HRW urges Riyadh to clarify deposed crown prince's status
Iran Press TV
Thu Jul 27, 2017 3:55PM
Human Rights Watch (HRW) has called on Saudi Arabia to clarify whether restrictions are imposed on recently-deposed crown prince Mohammed bin Nayef bin Abdulaziz Al Saud's freedom of movement.
The rights organization made the request on Thursday in a letter addressed to Saudi Foreign Minister Adel al-Jubeir.
"Reports that Mohammad bin Nayef is under a travel ban and home detention without due process are bitterly ironic given his role in imposing similar arbitrary restrictions on thousands of Saudis," said Sarah Leah Whitson, Middle East director at HRW.
She was referring to the rampant use of travel bans and detentions against Saudis under the prince's tenure as an interior minister.
"The Saudi government needs to call a halt to officials' arbitrary abuses of power," she added.
Last month, Saudi King Salman bin Abdulaziz Al Saud appointed his son Mohammed bin Salman as crown prince - replacing bin Nayef, as first in line to the throne.
The summary removal of bin Nayef raised eyebrows inside and outside the kingdom, with several observers saying the incident amounted to a palace "coup."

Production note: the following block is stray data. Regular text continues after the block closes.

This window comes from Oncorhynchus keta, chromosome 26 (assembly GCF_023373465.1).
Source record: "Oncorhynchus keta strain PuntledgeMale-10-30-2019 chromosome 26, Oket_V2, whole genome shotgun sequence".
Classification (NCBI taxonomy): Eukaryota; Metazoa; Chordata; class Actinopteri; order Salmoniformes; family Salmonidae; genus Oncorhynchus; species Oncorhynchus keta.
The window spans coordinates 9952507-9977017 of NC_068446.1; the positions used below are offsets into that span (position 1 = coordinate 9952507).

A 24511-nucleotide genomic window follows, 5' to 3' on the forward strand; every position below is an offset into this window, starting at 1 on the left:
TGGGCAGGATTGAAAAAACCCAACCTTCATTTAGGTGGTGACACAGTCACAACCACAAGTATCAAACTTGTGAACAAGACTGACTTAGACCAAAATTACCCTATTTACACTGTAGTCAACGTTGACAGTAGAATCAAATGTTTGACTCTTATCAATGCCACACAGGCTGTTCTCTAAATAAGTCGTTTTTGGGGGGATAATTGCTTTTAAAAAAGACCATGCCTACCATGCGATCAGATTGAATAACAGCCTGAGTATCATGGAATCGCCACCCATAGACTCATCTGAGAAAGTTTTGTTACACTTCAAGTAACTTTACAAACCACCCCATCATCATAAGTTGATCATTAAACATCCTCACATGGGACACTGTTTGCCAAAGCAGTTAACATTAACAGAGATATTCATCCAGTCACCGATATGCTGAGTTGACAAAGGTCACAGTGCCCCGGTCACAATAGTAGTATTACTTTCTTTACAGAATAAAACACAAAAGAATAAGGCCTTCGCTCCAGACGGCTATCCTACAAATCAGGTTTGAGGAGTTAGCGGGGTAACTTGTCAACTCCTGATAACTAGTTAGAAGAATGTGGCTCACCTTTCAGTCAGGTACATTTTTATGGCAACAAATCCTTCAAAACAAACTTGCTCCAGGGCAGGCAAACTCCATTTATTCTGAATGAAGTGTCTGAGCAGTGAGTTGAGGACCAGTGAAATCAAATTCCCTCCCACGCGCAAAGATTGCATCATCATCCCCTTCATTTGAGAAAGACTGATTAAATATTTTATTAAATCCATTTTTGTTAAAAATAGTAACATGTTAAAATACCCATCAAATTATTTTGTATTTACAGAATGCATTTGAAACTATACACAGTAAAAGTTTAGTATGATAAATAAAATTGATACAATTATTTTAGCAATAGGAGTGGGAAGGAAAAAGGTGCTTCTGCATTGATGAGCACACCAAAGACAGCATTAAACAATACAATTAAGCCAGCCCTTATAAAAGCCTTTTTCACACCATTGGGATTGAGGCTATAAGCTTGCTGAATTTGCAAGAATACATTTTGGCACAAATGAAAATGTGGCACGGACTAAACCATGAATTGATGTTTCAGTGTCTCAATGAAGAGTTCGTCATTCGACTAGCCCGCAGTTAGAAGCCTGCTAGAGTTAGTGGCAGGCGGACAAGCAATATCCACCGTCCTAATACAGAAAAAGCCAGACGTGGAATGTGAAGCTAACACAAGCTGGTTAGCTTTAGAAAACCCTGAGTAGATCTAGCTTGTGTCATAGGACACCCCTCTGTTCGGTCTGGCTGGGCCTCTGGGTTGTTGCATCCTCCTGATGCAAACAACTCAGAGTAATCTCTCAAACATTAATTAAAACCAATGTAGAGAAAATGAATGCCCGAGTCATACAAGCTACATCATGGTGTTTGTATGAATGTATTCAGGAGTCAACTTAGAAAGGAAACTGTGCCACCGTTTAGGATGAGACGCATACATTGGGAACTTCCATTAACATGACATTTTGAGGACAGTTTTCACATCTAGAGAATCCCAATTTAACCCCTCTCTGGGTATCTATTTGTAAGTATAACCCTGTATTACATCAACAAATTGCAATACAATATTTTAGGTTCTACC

Last week, a source close to Saudi Arabia's rulers told Reuters that bin Nayef was dismissed by the royal family "in the higher interests of the state" because he was incapacitated by morphine and cocaine addiction, often falling asleep at public events.
The prince's addiction was said to be a legacy of a botched attack against him in 2009 that left shrapnel in his body.
Sources close to bin Nayef said he has been confined to his palace in the city of Jeddah since he was removed from power.
There are reports suggesting that the Saudi king was determined to elevate his son to be heir to the throne and used bin Nayef's alleged drug problem as a pretext to push him aside.
Some analysts said bin Nayef was forced to make way for Salman's rise to power under a carefully planned plot.
"Not only was bin Nayef unceremoniously dumped to make way for the ailing king's younger son; not only were his bodyguards, advisers and mobile phones taken away from him until he was forced to resign and filmed giving an oath of allegiance to his younger cousin; not only has he been de facto under house arrest …. to add insult to injury, there followed a media campaign defaming him as a morphine addict," British analyst David Hearst wrote in an article for the Middel East Eye news portal.
Meanwhile, a well-known Saudi whistleblower, known on Twitter as @mujtahidd, predicted that King Salman would renounce power in favor of his son.
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